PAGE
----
The floral aldehydic fragrances are like the ghosts from the past. The majority of them was born before the eighties, but just a few were launched within the last three decennia. The classic bloom of aldehydes seems to be out of date, but keeps to trigger the romantic hearts of those who follows the canons of classic perfumery. Like Andy Tauer who has created two fragrances in this style. Noontide Petals and Miriam (a part of Tableau de Parfums collection).

In contrast to Baghari (another aldehydic floral I tested earlier) my perception of Noontide Petals has nothing to do with winter, snow or cold. This fragrance is full of summer heat, sun and smell of flowers. It colors my imaginary canvas in all shades of yellow and brings me the pictures of a lazy afternoon in a summer garden.

The air is drenched with warmth and sun insomuch that I almost feel its vibrations. Or is it a hum of bees collecting the precious nectar from the garden? The fizzy power of aldehydes combines with bergamot freshness into a glass of lemonade as an attempt to soothe the summer heat. The mellowed flowers generously fill the air with their scent. To my perception the floral heart of Noontide Petals consists of yellow roses, lilies and ylang-ylang adorned with a sultry touch of jasmine and tuberose. A soporific bouquet inviting for a lazy noontide sleep.

The summer garden of Noontide Petals is enframed in a warm woody base with a touch of sweet vanilla and resins. The frankincense gives it an exotic nuance and brings a melancholic touch to its mood. Later it gives me an impression of a summer evening when the heat has left the air but found a shelter inside the wooden frame until the midnight.

Noontide Petals was not an easy fragrance to me. As many aldehydic florals. It took some time and effort to learn to love this classic family. It reminds me a bit of Chanel N22 with its aldehydes, resins and ylang-ylang. But when Chanel 22 is at the best in freezing weather, Noontide Petals seems to be its midsummer antipode. The sense of heat in combination with woods and frankincense also reminds me of L’Air du Desert Marocain and Lys du Desert.

A visual impression by Andy Tauer (from his blog):

noontide42s

noontidepetalslarge1

 

 

A floral bouquet

IMG_5213SW

Florals seems to be the most popular family within the world of perfumes. It embraces a huge group of fragrances with floral notes as a main theme. Whether it’s a smell of a single flower or a complex bouquet, an aroma of an existent flower, its abstract interpretation or a perfumer’s floral fantasy. The huge majority of them are marketed as feminine perfumes.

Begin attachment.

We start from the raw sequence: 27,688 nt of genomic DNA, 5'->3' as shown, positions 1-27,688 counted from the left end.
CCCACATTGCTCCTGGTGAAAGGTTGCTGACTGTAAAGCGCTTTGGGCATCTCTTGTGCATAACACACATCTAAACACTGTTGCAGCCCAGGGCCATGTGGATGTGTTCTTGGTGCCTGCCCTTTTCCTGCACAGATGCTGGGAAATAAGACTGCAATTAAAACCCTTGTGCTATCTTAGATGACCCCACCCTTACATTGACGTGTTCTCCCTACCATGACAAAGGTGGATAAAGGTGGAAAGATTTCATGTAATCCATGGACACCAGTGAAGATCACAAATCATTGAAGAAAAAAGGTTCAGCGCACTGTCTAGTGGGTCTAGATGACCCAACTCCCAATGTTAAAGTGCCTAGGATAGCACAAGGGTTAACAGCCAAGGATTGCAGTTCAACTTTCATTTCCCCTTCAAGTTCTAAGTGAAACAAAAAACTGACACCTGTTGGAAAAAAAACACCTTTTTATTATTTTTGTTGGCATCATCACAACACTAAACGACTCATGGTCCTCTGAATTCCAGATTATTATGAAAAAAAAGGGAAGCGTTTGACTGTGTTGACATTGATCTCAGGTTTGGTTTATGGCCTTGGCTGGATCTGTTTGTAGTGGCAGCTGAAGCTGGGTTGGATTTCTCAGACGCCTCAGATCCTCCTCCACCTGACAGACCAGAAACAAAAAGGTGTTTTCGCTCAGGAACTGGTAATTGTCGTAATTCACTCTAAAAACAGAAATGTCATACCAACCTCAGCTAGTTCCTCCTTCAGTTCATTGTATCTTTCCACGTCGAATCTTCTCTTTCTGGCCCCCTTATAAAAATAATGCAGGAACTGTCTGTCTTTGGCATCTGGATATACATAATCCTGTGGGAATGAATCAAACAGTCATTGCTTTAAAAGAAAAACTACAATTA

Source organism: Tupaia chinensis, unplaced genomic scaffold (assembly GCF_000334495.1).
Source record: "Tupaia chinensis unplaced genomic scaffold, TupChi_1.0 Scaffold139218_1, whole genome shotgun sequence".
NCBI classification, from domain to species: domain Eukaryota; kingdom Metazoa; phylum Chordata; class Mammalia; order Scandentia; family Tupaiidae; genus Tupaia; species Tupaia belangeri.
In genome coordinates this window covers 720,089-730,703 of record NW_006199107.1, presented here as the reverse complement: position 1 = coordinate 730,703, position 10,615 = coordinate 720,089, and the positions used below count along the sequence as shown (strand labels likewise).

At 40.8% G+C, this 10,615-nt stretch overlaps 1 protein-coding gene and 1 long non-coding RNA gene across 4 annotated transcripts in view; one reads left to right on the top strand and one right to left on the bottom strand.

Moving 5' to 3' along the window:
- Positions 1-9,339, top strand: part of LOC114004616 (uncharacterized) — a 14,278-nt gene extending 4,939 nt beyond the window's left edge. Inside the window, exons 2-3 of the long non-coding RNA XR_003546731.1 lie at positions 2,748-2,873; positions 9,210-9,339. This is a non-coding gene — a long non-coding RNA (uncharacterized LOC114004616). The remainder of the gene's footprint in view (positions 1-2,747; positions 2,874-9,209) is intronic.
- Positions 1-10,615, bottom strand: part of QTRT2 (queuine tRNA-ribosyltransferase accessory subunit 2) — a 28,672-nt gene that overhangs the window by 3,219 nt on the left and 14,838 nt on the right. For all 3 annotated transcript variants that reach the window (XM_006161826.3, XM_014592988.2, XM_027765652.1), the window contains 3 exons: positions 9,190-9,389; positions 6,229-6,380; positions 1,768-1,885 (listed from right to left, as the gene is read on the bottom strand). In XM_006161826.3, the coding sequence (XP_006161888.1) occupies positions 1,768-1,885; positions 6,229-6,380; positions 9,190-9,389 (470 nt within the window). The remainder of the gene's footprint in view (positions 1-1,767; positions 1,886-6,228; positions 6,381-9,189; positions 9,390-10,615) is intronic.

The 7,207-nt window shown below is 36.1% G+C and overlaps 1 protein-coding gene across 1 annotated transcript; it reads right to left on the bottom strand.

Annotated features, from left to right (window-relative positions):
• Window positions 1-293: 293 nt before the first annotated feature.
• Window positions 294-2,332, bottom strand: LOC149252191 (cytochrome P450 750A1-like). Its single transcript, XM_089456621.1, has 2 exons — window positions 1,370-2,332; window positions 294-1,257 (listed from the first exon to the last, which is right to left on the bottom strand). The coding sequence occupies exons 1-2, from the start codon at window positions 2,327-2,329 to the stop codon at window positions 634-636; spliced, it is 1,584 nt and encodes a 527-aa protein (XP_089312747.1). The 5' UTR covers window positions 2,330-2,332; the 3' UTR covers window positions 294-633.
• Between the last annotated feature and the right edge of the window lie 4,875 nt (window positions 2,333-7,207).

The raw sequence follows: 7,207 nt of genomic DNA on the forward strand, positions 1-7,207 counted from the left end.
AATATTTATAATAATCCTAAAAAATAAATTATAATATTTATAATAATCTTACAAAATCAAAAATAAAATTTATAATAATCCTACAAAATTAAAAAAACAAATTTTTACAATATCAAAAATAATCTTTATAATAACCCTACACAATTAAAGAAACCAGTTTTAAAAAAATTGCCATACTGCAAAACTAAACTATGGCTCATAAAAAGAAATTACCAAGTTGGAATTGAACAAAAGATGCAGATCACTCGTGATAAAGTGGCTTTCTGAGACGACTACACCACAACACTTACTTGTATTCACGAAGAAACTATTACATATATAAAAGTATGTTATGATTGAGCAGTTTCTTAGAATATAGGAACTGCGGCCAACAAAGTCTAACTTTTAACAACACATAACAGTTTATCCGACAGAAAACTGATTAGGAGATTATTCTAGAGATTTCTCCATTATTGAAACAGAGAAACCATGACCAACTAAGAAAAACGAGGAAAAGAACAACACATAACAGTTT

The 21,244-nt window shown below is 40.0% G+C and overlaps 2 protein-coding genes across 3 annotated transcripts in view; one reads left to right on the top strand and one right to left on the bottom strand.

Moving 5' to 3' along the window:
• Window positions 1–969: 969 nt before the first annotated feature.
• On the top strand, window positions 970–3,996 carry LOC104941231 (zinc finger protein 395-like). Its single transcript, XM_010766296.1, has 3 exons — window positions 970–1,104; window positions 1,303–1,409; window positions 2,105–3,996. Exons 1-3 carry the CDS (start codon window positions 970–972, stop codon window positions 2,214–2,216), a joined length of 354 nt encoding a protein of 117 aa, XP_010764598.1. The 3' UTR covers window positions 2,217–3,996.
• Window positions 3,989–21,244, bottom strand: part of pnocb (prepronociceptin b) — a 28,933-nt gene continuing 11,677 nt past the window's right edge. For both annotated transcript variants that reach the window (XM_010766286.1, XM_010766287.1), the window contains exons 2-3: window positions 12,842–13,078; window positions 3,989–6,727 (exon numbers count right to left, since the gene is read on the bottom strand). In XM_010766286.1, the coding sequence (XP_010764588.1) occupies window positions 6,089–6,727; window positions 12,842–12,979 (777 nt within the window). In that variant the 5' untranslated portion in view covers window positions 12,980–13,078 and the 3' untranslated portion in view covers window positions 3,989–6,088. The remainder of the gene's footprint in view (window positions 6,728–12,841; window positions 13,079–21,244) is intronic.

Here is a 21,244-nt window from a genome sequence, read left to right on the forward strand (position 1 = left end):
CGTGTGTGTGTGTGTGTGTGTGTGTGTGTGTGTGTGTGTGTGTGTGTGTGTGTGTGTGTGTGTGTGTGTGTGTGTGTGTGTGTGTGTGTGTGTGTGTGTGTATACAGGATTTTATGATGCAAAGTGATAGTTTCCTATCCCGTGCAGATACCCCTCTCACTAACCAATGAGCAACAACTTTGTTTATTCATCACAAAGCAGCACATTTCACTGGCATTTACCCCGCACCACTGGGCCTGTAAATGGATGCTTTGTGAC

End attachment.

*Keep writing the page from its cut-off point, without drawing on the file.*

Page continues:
The H&R Genealogy of Perfumes places the entire floral family in the feminine section and makes the following subdivisions: Floral Green, Floral Fruity, Floral Fresh, Floral Floral, Floral Aldehydic and Floral Sweet. In the masculine section there was a separate group of Lavender perfumes as the only masculine floral. Later it was replaced under Fougères. The modern Symrise Genealogy recognizes much more subcategories under the floral family: Floral Citrus, Floral Aqueous, Floral Green, Floral Fruity, Floral Aldehydic, Floral Spicy, Floral Floral, Floral White Flower, Floral Orange Flower, Floral Woody, Floral Edible, Floral Musky. Florals also got a permanent place within the masculine section with two subcategories: Floral Green and Floral Woody.

The SFP classification (official perfumes classification by the Society of French Perfumers) divided florals into seven groups: florals soliflore (B1), florals lavender soliflore (B2), floral bouquet (B3), green florals (B4), aldehydic florals (B5), woody florals (B6) and woody fruity florals (B7). The newest version of this classification has a slightly different subdivision:

B1 – Soliflore with the smell of a single flower as the main theme. This subgroup refers to the beginning of the modern perfumery when the perfumers started to reconstruct the smell of flowers so they become more stylized and abstract.

Examples: Diorissimo by Dior (lily of the valley), A la Nuit by Serge Lutens (jasmine), Fracas by Piguet (tuberose)

B2 – Musky Florals with the central floral accord accompanied with the musky note presented from the beginning. May be accentuated with fruity, woody or aldehydic notes.

Examples: Musc Koublaï Khan by Serge Lutens, Pure Poison by Dior, For Her Musc Collection by Narciso Rodrigquez

B3 – Floral Bouquet with a complex harmony of different flowers combined into a bouquet.

Examples: Quelques Fleurs by Houbigant, Eternity by Calvin Klein, Elie Saab Le Parfum.

B4 – Aldehydic Florals – a combination of a floral bouquet with aldehydes that gives a fantasy touch to floral heart, a sparkle in the top in combination with citrus notes and a powdery base, especially with iris. Mostly those are perfumes with a classic structure, warm base of woods and resins and an animalic touch. Read more about this group here.

Examples: Chanel N5, Arpège by Lanvin, First by Van Cleef & Arpels.

B5 – Green Florals. A fresh floral bouquet with a touch of green notes like galbanum, cut grass or herbs. Hyacinth with its prominent green nuance is often used as a part of a green floral bouquet. The fresh and green aspects of Lily of the Valley, Freesia, Gardenia, Narcissus, Blackcurrent, Violet Leaf may also be used.

Examples: Vent Vert by Balmain, Bas de Soie by Serge Lutens, Pleasures by Estée Lauder

B6 – Woody Flruity Florals. A fruity bouquet on a woody base with a touch of fruity notes like peach, apple, plum, apricot.

Examples: Iris Gris by Jacques Fath, Amazone by Hermès, Lady Million by Paco Rabanne

B7 – Woody Florals. A floral bouquet extended with a woody base, mostly with a powdery touch of resins and vanilla. With a classic citrus of herbaceous top.

Examples: Grey Flannel by Geoffrey Beene, Fahrenheit by Dior, Balmya by Balmain